Also the Arthritis Foundation Joints in Motion Go Far Charity Team 2013 Fargo Marathon, 10K or 5K walk or run had a team participate this year May 16-18, 2013. Contact Kelly Brekke at 701-388-1988 or for more information on future events or visit

For more information concerning arthritis or to connect with others, visit the following:



The Community Health Major at MSUM

Community Health

What is a Community Health Professional?

Community health professionals work with mass media, plan and conduct workshops, develop educational programs and act as a health information resource. The majority of all community health professionals work in healthcare and social assistance agencies, and many work in government organizations. Community health majors may also be employed by colleges, public and private schools, nonprofit organizations, private businesses, or in medical care settings.

A Community Health Professional should be able to promote:

  • Collaborative Efforts – developing community-based programs
  • Health Promotion – developing low literate, culturally appropriate materials, curricula and awareness campaigns
  • Evaluation and Research – designing data collection tools to measure program processes and outcomes using quantitative and qualitative methods and reporting for multiple audiences
  • Training and Staff Development – designing and conducting training for diverse audiences including clinicians, professional staff, community groups, parents and youth
  • Resources for Health Professionals – developing monographs, white papers, literature reviews, research articles and developing continuing education for the web

Program Coursework:

Community health programs draw from various disciplines, including sociology, biology, nutrition, political science and economics. Course topics might include:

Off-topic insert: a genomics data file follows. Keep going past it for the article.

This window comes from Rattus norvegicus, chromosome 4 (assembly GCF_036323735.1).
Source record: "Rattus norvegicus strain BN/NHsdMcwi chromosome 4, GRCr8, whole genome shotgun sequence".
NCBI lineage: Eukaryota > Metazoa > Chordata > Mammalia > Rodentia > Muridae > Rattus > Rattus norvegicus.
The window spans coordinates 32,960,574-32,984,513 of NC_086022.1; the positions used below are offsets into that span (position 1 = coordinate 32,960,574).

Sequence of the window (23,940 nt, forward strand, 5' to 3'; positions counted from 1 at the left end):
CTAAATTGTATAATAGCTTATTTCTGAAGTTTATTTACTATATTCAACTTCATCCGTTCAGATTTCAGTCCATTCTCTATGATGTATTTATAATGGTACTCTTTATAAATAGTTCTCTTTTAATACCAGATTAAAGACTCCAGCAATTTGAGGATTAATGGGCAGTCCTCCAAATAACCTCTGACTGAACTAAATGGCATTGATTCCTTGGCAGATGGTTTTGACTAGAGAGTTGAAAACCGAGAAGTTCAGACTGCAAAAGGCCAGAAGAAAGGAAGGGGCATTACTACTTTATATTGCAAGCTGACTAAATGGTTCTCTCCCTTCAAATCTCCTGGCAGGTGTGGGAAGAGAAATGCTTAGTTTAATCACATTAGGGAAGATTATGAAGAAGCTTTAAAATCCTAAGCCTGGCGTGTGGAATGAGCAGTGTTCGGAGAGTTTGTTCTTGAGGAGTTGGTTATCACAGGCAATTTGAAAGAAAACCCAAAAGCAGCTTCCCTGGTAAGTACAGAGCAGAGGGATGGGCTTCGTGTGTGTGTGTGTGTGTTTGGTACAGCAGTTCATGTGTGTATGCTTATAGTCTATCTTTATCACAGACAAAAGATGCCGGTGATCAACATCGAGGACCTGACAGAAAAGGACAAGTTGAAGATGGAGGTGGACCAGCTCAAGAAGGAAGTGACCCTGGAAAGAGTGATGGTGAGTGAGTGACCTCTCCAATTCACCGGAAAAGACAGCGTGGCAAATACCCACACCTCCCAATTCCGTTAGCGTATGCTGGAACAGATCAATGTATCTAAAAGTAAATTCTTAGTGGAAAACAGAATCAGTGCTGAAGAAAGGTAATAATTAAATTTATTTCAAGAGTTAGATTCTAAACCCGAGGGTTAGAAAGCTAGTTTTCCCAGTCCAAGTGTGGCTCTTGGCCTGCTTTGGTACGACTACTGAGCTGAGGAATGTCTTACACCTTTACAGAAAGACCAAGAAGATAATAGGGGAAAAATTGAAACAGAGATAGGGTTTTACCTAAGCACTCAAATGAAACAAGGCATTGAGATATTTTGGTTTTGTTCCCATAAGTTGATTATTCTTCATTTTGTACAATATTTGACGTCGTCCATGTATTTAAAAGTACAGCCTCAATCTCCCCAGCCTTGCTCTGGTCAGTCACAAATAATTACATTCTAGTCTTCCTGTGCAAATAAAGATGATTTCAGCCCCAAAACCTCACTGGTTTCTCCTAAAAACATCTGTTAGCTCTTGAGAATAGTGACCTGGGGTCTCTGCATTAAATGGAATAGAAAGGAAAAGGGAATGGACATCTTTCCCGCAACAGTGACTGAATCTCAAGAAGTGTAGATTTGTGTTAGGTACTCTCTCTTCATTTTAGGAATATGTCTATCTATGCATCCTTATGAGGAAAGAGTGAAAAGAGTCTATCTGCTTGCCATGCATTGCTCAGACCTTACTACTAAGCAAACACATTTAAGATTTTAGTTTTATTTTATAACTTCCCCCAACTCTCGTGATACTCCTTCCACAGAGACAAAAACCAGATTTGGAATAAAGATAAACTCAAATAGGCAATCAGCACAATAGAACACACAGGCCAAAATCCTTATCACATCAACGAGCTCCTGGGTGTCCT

• Current health issues
  • Health care organizations
  • Health statistics
  • Health disparities
  • Ethics in health care
  • Health care policy

MSUM new logo

B.S. Degree in Community Health (120 Credits)

Department: School of Nursing and Healthcare Leadership


Students must complete the following course work:

COMH 200 Introduction to Health Promotion and Public Health (2)

COMH 315 Health Agencies and Services (3)

COMH 326 Epidemiology (3)

COMH 401 Health Aspects of Aging (3)

COMH 415 Design and Evaluation of Community Health Programs (3)

COMH 418 Global Health Issues (3)

COMH 469 Internship (8)

Related Requirements

SW 499 Grant Writing Workshop must be taken for 3 credits.

ENGL 387 Technical Report Writing (4)

HLTH 110 Personal Health and Wellness (3)

HLTH 125 First Aid and CPR (2)

HLTH 305 Introduction to Nutrition (3)

HLTH 330 Disease Prevention (2)

HLTH 412 Education for Sexuality and HIV/AIDS (3)

HSAD 420 Health Policy and Payment (3)

MATH 234 Introduction to Probability and Statistics (3)

MC 220 Desktop Publishing (3)

PHIL 311 Morals and Medicine (3)

SOC 350 Methods and Statistics for Social Research (4)

SOC 375 Sociology of Health and Medicine (3)

SW 499 Social Work Workshops (1-3)

Career Opportunities:

Medical Facilities

Hospitals and other health care providers employ community health educators to provide patients with knowledge and skills in areas such as health promotion, healthy living, disease prevention and management. You may also be involved in developing, implementing, and evaluating programs related to health promotion.